Stent Placement Versus Balloon Angioplasty for the Treatment of Obstructive Lesions of the Popliteal ArteryClinical Perspective
A Prospective, Multicenter, Randomized Trial
Background—Stenting has been shown to improve patency after femoral artery revascularization compared with balloon angioplasty. Limited data are available evaluating endovascular treatment for obstructive lesions of the popliteal artery.
Methods and Results—This prospective, randomized, multicenter trial compared primary nitinol stent placement to percutaneous transluminal balloon angioplasty in patients with peripheral artery disease Rutherford-Becker class 2 to 5 who had a de novo lesion in the popliteal artery. The primary study end point was 1-year primary patency, defined as freedom from target-lesion restenosis (luminal narrowing of ≥50%) as detected by duplex ultrasound. Secondary end points included target-lesion revascularization rate and changes in Rutherford-Becker class. Provisional stent placement was considered target-lesion revascularization and loss of primary patency. Two hundred forty-six patients were included in this trial. The mean target-lesion length was 42.3 mm. One hundred ninety-seven patients were available for the1-year follow-up. The 1-year primary patency rate was significantly higher in the group with primary nitinol stent placement (67.4%) than in the percutaneous transluminal balloon angioplasty group (44.9%, P=0.002). Target-lesion revascularization rates were 14.7% and 44.1%, respectively (P=0.0001); however, when provisional nitinol stent placement was not considered target-lesion revascularization and loss in patency, no significant differences prevailed between the study groups (67.4% versus 65.7%, P=0.92 for primary patency). Approximately 73% of patients in the percutaneous transluminal balloon angioplasty group and 77% in the nitinol stent group showed an improvement of ≥1 Rutherford-Becker class (P=0.31).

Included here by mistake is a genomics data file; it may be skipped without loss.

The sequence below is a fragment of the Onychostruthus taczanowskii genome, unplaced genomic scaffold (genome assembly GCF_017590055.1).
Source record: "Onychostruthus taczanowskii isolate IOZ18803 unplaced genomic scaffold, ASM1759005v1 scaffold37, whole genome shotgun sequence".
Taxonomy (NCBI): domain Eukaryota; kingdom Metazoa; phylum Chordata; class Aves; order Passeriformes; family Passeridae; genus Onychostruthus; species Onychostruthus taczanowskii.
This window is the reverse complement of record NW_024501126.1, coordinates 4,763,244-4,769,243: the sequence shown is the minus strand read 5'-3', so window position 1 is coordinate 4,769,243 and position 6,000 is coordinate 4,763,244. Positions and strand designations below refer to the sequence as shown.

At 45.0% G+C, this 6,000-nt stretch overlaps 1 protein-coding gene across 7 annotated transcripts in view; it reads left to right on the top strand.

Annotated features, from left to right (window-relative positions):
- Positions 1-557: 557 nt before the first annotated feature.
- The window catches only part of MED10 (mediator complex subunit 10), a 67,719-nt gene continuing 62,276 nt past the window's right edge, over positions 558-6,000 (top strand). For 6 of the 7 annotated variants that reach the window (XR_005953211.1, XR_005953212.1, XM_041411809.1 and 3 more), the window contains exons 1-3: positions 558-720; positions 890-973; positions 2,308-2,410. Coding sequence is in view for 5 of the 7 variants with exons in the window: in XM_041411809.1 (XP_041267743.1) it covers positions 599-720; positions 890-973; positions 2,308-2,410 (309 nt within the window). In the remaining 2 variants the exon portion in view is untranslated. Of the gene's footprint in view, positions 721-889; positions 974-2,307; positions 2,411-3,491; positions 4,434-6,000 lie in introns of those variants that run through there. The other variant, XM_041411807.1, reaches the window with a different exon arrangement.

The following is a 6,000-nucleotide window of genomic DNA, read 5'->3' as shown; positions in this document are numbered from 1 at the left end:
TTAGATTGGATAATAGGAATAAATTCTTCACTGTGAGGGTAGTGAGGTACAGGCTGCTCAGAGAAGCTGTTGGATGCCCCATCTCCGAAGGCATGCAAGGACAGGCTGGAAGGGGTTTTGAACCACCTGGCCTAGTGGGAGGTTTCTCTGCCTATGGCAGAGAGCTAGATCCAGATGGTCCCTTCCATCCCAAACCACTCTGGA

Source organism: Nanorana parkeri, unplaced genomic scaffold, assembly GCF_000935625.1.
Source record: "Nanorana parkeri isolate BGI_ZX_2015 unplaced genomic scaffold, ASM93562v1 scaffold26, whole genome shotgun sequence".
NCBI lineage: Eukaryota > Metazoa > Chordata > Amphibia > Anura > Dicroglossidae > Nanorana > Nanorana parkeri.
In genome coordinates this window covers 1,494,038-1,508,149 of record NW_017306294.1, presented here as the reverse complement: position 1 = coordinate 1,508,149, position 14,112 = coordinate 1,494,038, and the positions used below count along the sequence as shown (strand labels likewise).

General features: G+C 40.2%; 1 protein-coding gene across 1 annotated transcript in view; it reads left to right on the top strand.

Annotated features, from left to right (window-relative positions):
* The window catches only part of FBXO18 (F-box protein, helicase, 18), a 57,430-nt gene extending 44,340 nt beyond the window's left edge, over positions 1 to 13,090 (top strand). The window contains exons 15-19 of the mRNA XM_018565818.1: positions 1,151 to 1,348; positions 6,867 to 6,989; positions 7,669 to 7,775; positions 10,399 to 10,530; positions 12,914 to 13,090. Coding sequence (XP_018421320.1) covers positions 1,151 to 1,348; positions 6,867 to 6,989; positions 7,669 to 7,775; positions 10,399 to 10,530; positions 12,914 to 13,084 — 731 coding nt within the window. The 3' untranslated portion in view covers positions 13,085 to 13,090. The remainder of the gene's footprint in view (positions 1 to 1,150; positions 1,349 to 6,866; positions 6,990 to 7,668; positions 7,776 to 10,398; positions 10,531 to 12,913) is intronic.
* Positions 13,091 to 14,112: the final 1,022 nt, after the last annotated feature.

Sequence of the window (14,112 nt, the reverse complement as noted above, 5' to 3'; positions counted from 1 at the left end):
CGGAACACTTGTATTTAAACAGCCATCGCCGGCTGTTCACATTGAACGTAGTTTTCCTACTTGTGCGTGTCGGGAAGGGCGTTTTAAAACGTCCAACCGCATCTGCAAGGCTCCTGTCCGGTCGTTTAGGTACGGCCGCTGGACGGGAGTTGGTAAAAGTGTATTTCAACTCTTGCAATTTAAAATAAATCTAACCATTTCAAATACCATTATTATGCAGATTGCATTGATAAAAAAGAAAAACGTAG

Conclusions—Primary nitinol stent placement for obstructive lesions of the popliteal artery achieves superior acute technical success and higher 1-year primary patency only if provisional stenting is considered target-lesion revascularization. Provisional stenting as part of a percutaneous transluminal balloon angioplasty strategy has equivalent 1-year patency and should be preferred over primary stenting.
- Received February 6, 2013.
- Accepted April 29, 2013.
- © 2013 American Heart Association, Inc.